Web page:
Certain Malaysian run eateries in this country seem to think that customers don’t know about food. In a boutique café, one day, running through a menu of light desserts, I spotted “raspberry ice-cream”. Ahh, that would be wonderful on such a hot day, especially when I’d already had a cup of coffee and hadn’t treated myself to an ice-cream for ages.
Raspberry was a flavor I seldom chose because I’d usually go for chocolate, but wanted a change this time. The order taken, I sat there in great expectancy of a double hump of red-pink sweetish slightly sour creamy cold ice-cream. Much to my disappointment, there were two mauve colored scoops sitting in the desert glass in front of me. That’s not raspberry ice-cream! I cringed within trying to keep pleasant – that’s YAM ice-cream! Do they think I don’t know YAM from RASPBERRY? Well, not wanting to make a scene, and believe me, I have made ‘scenes’ in other places when I felt the need for it, instead I pretended ignorance to keep the peace and keep my friends happy. But, it isn’t the first time this has happened, not only to me.
Once in a Japanese restaurant, my sister asked for salmon sushi and she got tuna sushi. She certainly knew the difference and didn’t hesitate to question it. Hesitatingly with obvious uncertainty, the waitress explained that salmon sushi was not available that day. WHY DIDN’T THEY SAY SO IN THE FIRST PLACE? Did they think that a customer would leave the restaurant just because they didn’t have salmon sushi that day? Or order them to catch a salmon immediately wherever they could find it? Most reasonable people would simply opt for something else they fancied out of the large variety on the menu, unless they had run out of everything, which was obviously not the case then.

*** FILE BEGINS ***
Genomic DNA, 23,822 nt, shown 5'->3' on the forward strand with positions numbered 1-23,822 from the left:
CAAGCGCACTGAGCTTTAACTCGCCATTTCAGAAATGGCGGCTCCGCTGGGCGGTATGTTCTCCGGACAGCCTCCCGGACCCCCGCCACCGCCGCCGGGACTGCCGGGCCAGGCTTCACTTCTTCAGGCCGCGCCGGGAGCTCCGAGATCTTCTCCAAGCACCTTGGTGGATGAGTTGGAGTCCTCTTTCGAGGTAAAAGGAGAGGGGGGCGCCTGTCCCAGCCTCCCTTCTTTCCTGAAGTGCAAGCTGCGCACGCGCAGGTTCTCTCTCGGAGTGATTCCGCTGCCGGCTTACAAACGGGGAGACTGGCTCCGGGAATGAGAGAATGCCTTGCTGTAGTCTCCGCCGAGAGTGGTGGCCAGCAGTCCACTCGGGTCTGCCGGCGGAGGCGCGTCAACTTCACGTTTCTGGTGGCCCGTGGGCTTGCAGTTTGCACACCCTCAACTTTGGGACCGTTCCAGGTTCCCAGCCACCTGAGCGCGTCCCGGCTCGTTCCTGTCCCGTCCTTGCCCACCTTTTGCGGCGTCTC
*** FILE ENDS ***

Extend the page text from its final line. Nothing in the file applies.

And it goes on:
I wonder why certain eateries or rather staff working there find it so difficult to be honest with their customers. It’s simply a matter of giving the customer reasonable information to make an informed decision. Perhaps, we Malaysians seldom make really informed decisions or choices. We aren’t used to asking for further information. In fact we could be too lazy to find out; we’re even too lazy to read certain contracts we sign and are likely to sign our lives away without reading the small print. Worse still, when we do ask questions, we’re asked to shut up! If you ask too many questions, people make out that you’re a pest they prefer to be rid of as soon as possible. When you raise an issue, you’ll be asked to sit down or the subject you want to know about will be changed to something completely irrelevant to your question. These evasion tactics are not new nor uncommon, they’re used daily by everyone, especially politicians. So, to want more information is taboo in this country and to raise a subject some people are touchy about makes one an outcast.
From the government to joe public, we are expected to accept all that’s put on our plate (metaphorically) and swallow it up, even if it’s rubbish. It has become the habit, even of the man-in-the-street. Only when we find ourselves in ‘hot soup’, do we start to do damage control, when prevention is glaringly better than cure. It could at times come too late so we’ll have to live with regret all our lives. Inevitably, self-pity kicks in and we make ourselves martyrs of a lost cause.
Hopefully, this trend of habitual acceptance of what we don’t want will one day peter out and completely vanish, because if it never changes, the country will stay in the current quagmire of suppressed dissatisfaction. We’ll either drown in it and become moronic automatons mechanically nodding at everything like yes-men robots or ultimately become suicidal out of frustration. So, which would we choose to be? The option to become a real human being with a ticking brain is still out there.
Would you prefer to eat yam calling itself raspberry, without question?